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Rattie focus again against Kamloops


Blazers banged him up in 2012 playoffs, and rematch looms

by: TRIBUNE PHOTO: CHRISTOPHER ONSTOTT - Forward Ty Rattie of the Portland Winterhawks, skating in the 2013 Western Conference semifinals versus Spokane, was a marked man in last year's Western Hockey League playoffs and figures to draw attention again from the Kamloops Blazers, who will face the Hawks in the West finals starting this weekend.Ty Rattie entered the Western Hockey League with lofty expectations.

The Portland Winterhawks, then a woebegone franchise with bad ownership, made Rattie their No. 1 bantam pick — second overall — in 2008, and everybody around the WHL knew they had landed a gem.

Five years later, everybody was right.

Going into the Hawks’ Western Conference finals series opener Friday against Kamloops, Rattie sits fifth in WHL all-time playoff scoring (41 goals-37 assists-78 points) and is tied for second all-time in playoff goals. He has 151 goals and 197 assists for 348 points in 269

career regular-season games.

And the Hawks are shooting for their third consecutive conference title.

“It’s pretty cool. With all the great players who’ve played in this league, to be in that category is an amazing feat,” Rattie says. “To play all these playoff games with a great organization like the Portland Winterhawks, it’s been fun, and, hopefully, we keep going in these next two rounds.”

Coach Travis Green watched Rattie evolve and land as a second-round draft pick by the St. Louis Blues in 2011. Even with his top-end skill level that could serve him well in future NHL campaigns, Rattie has shown toughness befitting a quality hockey player. Case in point: Last year against Kamloops, JC Lipon leveled him on a hit, and the 6-foot, 175-pound Rattie suffered a neck injury. It was a clean, hockey playoff hit, Rattie says. He played in the next game, even after doing media interviews in a neck brace.

“You don’t want to take too much time off,” Rattie says. “I wanted to be out there so badly with the boys.”

“He’s an offensive guy, but Ty’s a competitor,” Green says. “It’s not just about scoring goals for Ty. He’s learned to play on both sides of the puck.

“He’s used to taking hits and giving hits now. It’s part of playoff hockey. ... He’s a guy we’ve leaned on a lot over the years, a guy we’ll continue to have to lean on, if we want to go far.”

The Winterhawks beat Kamloops in seven games last year before winning the conference crown and facing Edmonton in WHL finals. Rattie reinjured his neck and had to sit out a game, and the Oil Kings went on to beat the Hawks in seven games.

Rattie had the opportunity to play for Canada in the World Junior Tournament and, lo and behold, whom does he befriend? — Lipon, one of the Kamloops Blazers’ star players.

“Everything’s behind us,” Rattie says. “But, as soon as we get on the ice, we won’t be talking.”

The Winterhawks (57-12-1-2, 115 points) took three of four games against Kamloops (47-20-2-3, 99 points) during the 2012-13 regular season. Kamloops had a blistering start, only to fall off, while Portland played consistently throughout to earn the league’s best record.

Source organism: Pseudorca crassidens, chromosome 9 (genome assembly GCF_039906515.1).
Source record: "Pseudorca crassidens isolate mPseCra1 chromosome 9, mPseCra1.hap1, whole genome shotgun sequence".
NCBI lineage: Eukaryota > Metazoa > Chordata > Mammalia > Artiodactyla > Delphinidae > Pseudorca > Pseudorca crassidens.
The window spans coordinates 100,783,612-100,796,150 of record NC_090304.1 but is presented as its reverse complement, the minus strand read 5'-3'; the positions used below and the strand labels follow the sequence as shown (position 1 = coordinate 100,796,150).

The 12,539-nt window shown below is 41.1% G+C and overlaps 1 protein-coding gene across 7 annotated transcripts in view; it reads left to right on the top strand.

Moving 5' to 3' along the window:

Rattie predicts a six- or seven-game series.

Portland veteran Taylor Peters sees a lot of similarities between the teams.

“They play a fast, skilled game, work really hard and they get to the net,” he says. Goalies Cole Cheveldave of Kamloops and Mac Carruth of Portland will battle it out, Peters adds.

“It’s going to be exciting to see,” he adds.

The Blazers have high-end talent in Lipon, as well as Colin Smith and Tim Bozon, although Smith and Bozon have been injured. Smith had 41 goals, 65 assists and 106 points and Bozon 36-55-91 during the regular season. Lipon has been playing with Brendan Ranford and Cole Ully during the playoffs.

“Not sure what their situation is with injuries,” Peters says, “but when they have their top three guys going, it’s going to be dangerous.”

One would suspect the Blazers will try to be physical again with Rattie and fellow prolific scorers Nicolas Petan and Brendan Leipsic. That wouldn’t surprise Green.

“In the playoffs, everyone’s physical,” he says. “At this time of year, if you’re not playing physical, there’s something wrong.”

Says Rattie: “I think they’re bigger than us, that’s for sure. In a series like this, we have to use our speed. Our speed has worked the past two series. We’ll come up with a game plan that will hopefully pay dividends.”

Peters envisions defending Lipon and his mates, and trying to be just as physical against them.

Green says Kamloops will be formidable, not just because of their notable talent, but because they traded for 20-year-old Kale Kessy and 19-year-old defenseman Joel Edmundson during the season.

“They wanted to take a shot at winning (the WHL),” Green says. “They’ve had a great year. Should be a good series.”

Meanwhile, the “Battle of Alberta” takes place in the Eastern Conference finals, and the Hawks and their fans should certainly be interested to see who wins between Edmonton and Calgary.

All season, the consensus has been that Portland and Edmonton would again square off for the WHL title, eventually, just like last season. Should it happen, it could be another epic series, with Portland holding home-ice advantage this time.

Then again, the Calgary Hitmen, coached by former Hawk player and coach Mike Williamson, could have something to say about things.

“They definitely deserve to be there, both are hard-working and skilled teams,” Peters says. “Whoever comes out of that series, good for them. Whoever comes out of this series ... hopefully it’s us. We’re ready to go.”

Rattie wouldn’t venture too far into talking about the Eastern Conference finals.

“Kamloops is a great team,” he says. “Can’t look ahead of them. It’ll be a hard-fought series. We’re ready for a dogfight.”